Netherwood by Jane Sanderson
|Netherwood by Jane Sanderson|
|Category: Historical Fiction|
|Reviewer: Susmita Chatto|
|Summary: Eve is married to a miner and familiar with all the entrenched habits and beliefs of her local community. When her circumstances change and she begins to earn money through her cooking skills, she finds herself with a unique window into the workings of the upper class.|
|Buy? Yes||Borrow? Yes|
|Pages: 464||Date: September 2011|
The cover of Netherwood features a bold promise - Perfect for fans of Downton Abbey. The basic features of a reliable upstairs/downstairs saga are all present; the landed gentry enjoying their estate, the staff servicing it and the locals, all relying on the fortunate family for their own income.
Sanderson sets out her stall with extensive description in the early parts of the novel. The lush landscape of Netherwood, Fulton House and Eve's cooking are all brought to life by Sanderson's words. However, the early descriptions of characters take a little time to feel real, especially for the upper class characters, who only really come to life later, in the London-based part of the novel.
The juxtaposition of the luxury life of the upper class family, with those of the miners employed in the local colliery, works well. The helplessness felt by the lower orders and the daily dangers of life as a miner, accepted so casually even today, are portrayed alongside the battle for employment rights, women's voting rights and freedom of choice and movement overall.
The restrictions that are created through social conventions rather than laws or condition of employment are also examined; the mindset of those brave enough to make a change seen contrasted with those who believe their lot in life is inevitable and should not be questioned. The resulting conflicts within the classes are as carefully examined as the divide between the upper and lower orders and this leads to character conflict as people who are close to each other find their relationships under threat due to their moral stance on many kinds of problems.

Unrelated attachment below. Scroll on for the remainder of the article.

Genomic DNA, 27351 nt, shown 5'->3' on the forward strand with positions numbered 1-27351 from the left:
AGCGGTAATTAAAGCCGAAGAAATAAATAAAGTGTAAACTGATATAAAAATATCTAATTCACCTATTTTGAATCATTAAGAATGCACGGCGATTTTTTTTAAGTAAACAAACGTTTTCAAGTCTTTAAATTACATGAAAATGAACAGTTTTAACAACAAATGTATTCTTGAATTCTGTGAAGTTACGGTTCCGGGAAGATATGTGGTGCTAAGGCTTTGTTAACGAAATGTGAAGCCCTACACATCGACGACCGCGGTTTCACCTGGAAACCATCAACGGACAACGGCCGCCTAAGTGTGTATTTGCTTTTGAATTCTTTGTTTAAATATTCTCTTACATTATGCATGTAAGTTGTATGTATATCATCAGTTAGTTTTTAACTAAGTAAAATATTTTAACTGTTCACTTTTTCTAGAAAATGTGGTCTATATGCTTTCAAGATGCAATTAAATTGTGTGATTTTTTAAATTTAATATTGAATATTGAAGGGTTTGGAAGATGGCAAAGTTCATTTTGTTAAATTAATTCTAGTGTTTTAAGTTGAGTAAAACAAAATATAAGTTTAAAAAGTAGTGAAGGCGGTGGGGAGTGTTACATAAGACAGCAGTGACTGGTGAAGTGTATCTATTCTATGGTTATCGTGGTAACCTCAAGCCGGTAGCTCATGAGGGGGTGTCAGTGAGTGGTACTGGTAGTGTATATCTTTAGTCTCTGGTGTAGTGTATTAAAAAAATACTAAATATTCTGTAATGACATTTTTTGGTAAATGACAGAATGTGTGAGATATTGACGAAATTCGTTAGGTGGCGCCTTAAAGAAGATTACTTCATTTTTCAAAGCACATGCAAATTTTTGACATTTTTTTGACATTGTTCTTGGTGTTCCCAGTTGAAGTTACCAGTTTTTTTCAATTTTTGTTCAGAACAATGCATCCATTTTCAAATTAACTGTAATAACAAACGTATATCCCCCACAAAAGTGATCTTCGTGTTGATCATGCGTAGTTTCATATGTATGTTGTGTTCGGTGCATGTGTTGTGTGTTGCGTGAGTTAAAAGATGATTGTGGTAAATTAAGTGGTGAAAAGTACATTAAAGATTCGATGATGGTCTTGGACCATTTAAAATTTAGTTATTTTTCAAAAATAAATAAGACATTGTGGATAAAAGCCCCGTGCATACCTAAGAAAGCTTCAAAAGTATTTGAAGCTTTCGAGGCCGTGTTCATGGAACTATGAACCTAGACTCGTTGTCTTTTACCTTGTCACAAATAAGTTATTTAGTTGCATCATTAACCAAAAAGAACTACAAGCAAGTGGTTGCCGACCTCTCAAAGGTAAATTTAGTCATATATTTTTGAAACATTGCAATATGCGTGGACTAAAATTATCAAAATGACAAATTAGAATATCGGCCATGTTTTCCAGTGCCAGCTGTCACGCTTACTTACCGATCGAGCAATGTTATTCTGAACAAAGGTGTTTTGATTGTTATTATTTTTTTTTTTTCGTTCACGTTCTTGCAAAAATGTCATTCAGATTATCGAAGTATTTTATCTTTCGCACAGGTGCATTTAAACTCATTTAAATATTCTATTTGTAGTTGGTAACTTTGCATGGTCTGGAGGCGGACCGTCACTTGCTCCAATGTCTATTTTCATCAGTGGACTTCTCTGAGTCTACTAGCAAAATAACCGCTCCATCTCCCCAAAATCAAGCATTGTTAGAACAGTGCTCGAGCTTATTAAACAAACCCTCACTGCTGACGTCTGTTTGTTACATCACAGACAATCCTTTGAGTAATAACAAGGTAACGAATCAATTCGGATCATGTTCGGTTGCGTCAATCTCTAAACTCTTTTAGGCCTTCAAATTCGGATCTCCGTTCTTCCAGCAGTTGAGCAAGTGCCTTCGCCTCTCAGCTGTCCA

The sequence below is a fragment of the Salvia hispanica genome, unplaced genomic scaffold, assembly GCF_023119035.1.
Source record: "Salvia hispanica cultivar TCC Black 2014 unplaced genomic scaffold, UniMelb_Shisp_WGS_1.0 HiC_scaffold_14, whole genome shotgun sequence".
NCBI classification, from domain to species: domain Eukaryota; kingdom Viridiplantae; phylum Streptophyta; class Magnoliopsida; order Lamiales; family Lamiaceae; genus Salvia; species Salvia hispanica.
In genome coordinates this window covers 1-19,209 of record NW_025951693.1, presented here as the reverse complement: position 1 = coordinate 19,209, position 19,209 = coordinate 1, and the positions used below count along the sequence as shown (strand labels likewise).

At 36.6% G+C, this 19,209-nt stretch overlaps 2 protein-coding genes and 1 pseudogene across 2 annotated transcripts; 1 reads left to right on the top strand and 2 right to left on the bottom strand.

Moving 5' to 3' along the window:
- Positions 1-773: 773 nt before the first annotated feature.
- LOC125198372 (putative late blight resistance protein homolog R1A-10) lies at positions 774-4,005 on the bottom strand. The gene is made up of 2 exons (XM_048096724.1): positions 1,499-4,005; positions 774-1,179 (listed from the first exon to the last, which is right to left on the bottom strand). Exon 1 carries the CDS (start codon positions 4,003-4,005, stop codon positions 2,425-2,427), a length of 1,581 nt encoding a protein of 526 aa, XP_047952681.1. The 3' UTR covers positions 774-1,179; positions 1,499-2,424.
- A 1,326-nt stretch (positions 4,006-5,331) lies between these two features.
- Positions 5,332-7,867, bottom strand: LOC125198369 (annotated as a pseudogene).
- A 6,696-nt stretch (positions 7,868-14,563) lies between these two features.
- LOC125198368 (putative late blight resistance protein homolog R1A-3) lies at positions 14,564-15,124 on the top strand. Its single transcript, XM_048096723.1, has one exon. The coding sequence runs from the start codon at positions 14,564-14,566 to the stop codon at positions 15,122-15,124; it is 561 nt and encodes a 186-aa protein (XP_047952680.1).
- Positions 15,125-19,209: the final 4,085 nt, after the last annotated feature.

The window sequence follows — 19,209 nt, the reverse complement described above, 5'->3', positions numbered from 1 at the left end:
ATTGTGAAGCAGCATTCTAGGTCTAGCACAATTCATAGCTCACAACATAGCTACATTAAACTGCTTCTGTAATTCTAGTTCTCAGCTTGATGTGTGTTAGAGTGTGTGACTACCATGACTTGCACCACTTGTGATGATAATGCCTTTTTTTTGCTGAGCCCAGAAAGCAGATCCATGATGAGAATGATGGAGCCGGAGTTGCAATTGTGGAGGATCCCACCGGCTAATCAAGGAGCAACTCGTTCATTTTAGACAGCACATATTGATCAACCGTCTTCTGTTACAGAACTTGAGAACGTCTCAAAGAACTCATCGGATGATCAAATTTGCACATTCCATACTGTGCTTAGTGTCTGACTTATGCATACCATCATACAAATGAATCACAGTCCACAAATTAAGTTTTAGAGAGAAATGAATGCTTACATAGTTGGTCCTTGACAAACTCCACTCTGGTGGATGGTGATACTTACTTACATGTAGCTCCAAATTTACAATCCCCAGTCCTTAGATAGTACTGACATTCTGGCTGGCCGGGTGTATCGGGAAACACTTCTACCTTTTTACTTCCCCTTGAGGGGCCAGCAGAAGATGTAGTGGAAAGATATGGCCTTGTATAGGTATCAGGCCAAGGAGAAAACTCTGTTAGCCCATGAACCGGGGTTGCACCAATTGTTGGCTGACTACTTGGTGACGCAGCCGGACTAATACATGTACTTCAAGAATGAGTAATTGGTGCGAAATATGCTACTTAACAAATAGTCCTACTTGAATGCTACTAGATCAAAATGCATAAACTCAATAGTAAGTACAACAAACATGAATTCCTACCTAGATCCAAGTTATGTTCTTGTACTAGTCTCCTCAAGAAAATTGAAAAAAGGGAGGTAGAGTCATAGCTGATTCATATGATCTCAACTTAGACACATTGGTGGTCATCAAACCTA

The Russian immigrant Anna, initially housed by Eve purely for the rent she brings with her, proves to be one of the most likeable of quite a large cast. Eve's other friends are less attractive; although Amos is admirable in many ways, his plodding characteristics are a little too ordinary for him to be a person that leaps off the page. Eve herself seems quite ordinary at the start, but her spirit and entrepreneurial streak make her easy to warm to and respect as the story picks up.
Overall, the novel carries a theme of dignity in work which of course means that the upper class characters are bound to fall short a little in terms of gaining the respect of the reader. Although Henrietta is slightly reminiscent of Downton Abbey's Sybil, she is not as likeable - but certain wins points in that she cares about people, not just the right people. Her brother Tobias simply seems frivolous and pointless and although this provides ample opportunity for comedy, it can be difficult to care what happens to a charcter for whom you have little regard.
Assembling a cast as large as the one boasted by Netherwood is a major challenge. There are a number of issues introduced towards the end of the book and left open; although I was unaware whilst reading that a sequel would be available, I did guess at this as the groundwork seemed to be pointing in this direction. However, the journeys undertaken by Eve, Anna and Amos are complete and there are no loose ends left untied in a way that might irritate the reader.
Overall, this an enjoyable read with serious storylines to back up the fun and I am looking forward to the sequel.
FURTHER READING SUGGESTION:
You can read more book reviews or buy Netherwood by Jane Sanderson at Amazon.co.uk.
You can read more book reviews or buy Netherwood by Jane Sanderson at Amazon.com.
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